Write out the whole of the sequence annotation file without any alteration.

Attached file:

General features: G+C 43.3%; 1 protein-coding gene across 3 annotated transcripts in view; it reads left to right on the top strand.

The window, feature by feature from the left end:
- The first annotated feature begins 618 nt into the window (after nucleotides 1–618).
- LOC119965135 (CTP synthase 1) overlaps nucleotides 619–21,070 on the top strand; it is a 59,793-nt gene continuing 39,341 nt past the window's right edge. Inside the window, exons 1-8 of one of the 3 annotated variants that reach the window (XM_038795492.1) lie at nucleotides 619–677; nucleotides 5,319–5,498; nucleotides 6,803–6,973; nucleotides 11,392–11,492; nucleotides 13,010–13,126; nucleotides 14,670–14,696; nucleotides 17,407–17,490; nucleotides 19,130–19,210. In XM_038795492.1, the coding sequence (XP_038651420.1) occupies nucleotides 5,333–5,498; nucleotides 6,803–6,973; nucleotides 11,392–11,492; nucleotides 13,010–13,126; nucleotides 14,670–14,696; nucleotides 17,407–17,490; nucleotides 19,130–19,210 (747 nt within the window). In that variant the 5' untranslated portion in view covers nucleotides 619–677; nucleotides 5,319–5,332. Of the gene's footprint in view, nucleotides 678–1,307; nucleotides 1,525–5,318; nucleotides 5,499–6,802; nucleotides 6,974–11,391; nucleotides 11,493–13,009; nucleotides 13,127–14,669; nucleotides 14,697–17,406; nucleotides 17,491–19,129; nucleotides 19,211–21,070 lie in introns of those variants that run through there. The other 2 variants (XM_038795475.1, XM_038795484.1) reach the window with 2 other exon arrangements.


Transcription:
General features: G+C 43.3%; 1 protein-coding gene across 3 annotated transcripts in view; it reads left to right on the top strand.

The window, feature by feature from the left end:
- The first annotated feature begins 618 nt into the window (after nucleotides 1–618).
- LOC119965135 (CTP synthase 1) overlaps nucleotides 619–21,070 on the top strand; it is a 59,793-nt gene continuing 39,341 nt past the window's right edge. Inside the window, exons 1-8 of one of the 3 annotated variants that reach the window (XM_038795492.1) lie at nucleotides 619–677; nucleotides 5,319–5,498; nucleotides 6,803–6,973; nucleotides 11,392–11,492; nucleotides 13,010–13,126; nucleotides 14,670–14,696; nucleotides 17,407–17,490; nucleotides 19,130–19,210. In XM_038795492.1, the coding sequence (XP_038651420.1) occupies nucleotides 5,333–5,498; nucleotides 6,803–6,973; nucleotides 11,392–11,492; nucleotides 13,010–13,126; nucleotides 14,670–14,696; nucleotides 17,407–17,490; nucleotides 19,130–19,210 (747 nt within the window). In that variant the 5' untranslated portion in view covers nucleotides 619–677; nucleotides 5,319–5,332. Of the gene's footprint in view, nucleotides 678–1,307; nucleotides 1,525–5,318; nucleotides 5,499–6,802; nucleotides 6,974–11,391; nucleotides 11,493–13,009; nucleotides 13,127–14,669; nucleotides 14,697–17,406; nucleotides 17,491–19,129; nucleotides 19,211–21,070 lie in introns of those variants that run through there. The other 2 variants (XM_038795475.1, XM_038795484.1) reach the window with 2 other exon arrangements.